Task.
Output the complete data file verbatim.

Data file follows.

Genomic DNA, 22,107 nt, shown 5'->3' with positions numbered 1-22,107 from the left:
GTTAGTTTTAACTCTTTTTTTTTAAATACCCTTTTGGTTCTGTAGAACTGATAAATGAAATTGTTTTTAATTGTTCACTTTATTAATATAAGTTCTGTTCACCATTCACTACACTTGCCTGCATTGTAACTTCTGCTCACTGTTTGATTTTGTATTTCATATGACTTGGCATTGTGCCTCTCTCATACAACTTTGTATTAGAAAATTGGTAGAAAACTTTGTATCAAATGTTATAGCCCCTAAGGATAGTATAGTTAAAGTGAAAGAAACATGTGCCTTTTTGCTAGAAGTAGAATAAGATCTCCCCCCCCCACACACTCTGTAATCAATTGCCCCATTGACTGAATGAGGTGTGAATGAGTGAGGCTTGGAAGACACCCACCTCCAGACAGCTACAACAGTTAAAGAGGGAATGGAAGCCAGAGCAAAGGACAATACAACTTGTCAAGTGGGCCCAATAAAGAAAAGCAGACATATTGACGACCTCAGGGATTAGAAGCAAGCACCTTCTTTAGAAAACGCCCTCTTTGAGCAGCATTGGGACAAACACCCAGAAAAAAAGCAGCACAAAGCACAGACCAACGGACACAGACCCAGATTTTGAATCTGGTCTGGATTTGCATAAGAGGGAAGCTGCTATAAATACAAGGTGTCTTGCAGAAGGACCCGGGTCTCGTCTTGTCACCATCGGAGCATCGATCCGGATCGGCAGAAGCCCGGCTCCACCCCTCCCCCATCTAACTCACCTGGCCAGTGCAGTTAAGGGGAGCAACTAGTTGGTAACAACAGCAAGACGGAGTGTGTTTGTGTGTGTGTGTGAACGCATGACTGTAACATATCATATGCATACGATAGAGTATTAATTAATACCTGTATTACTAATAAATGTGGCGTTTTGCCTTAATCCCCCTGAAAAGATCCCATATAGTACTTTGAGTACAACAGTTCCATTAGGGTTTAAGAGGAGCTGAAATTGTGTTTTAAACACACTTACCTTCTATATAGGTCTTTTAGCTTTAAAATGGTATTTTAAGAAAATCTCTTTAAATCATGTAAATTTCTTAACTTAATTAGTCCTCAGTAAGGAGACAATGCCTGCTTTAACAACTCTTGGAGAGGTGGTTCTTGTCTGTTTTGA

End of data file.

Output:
Genomic DNA, 22,107 nt, shown 5'->3' with positions numbered 1-22,107 from the left:
GTTAGTTTTAACTCTTTTTTTTTAAATACCCTTTTGGTTCTGTAGAACTGATAAATGAAATTGTTTTTAATTGTTCACTTTATTAATATAAGTTCTGTTCACCATTCACTACACTTGCCTGCATTGTAACTTCTGCTCACTGTTTGATTTTGTATTTCATATGACTTGGCATTGTGCCTCTCTCATACAACTTTGTATTAGAAAATTGGTAGAAAACTTTGTATCAAATGTTATAGCCCCTAAGGATAGTATAGTTAAAGTGAAAGAAACATGTGCCTTTTTGCTAGAAGTAGAATAAGATCTCCCCCCCCCACACACTCTGTAATCAATTGCCCCATTGACTGAATGAGGTGTGAATGAGTGAGGCTTGGAAGACACCCACCTCCAGACAGCTACAACAGTTAAAGAGGGAATGGAAGCCAGAGCAAAGGACAATACAACTTGTCAAGTGGGCCCAATAAAGAAAAGCAGACATATTGACGACCTCAGGGATTAGAAGCAAGCACCTTCTTTAGAAAACGCCCTCTTTGAGCAGCATTGGGACAAACACCCAGAAAAAAAGCAGCACAAAGCACAGACCAACGGACACAGACCCAGATTTTGAATCTGGTCTGGATTTGCATAAGAGGGAAGCTGCTATAAATACAAGGTGTCTTGCAGAAGGACCCGGGTCTCGTCTTGTCACCATCGGAGCATCGATCCGGATCGGCAGAAGCCCGGCTCCACCCCTCCCCCATCTAACTCACCTGGCCAGTGCAGTTAAGGGGAGCAACTAGTTGGTAACAACAGCAAGACGGAGTGTGTTTGTGTGTGTGTGTGAACGCATGACTGTAACATATCATATGCATACGATAGAGTATTAATTAATACCTGTATTACTAATAAATGTGGCGTTTTGCCTTAATCCCCCTGAAAAGATCCCATATAGTACTTTGAGTACAACAGTTCCATTAGGGTTTAAGAGGAGCTGAAATTGTGTTTTAAACACACTTACCTTCTATATAGGTCTTTTAGCTTTAAAATGGTATTTTAAGAAAATCTCTTTAAATCATGTAAATTTCTTAACTTAATTAGTCCTCAGTAAGGAGACAATGCCTGCTTTAACAACTCTTGGAGAGGTGGTTCTTGTCTGTTTTGA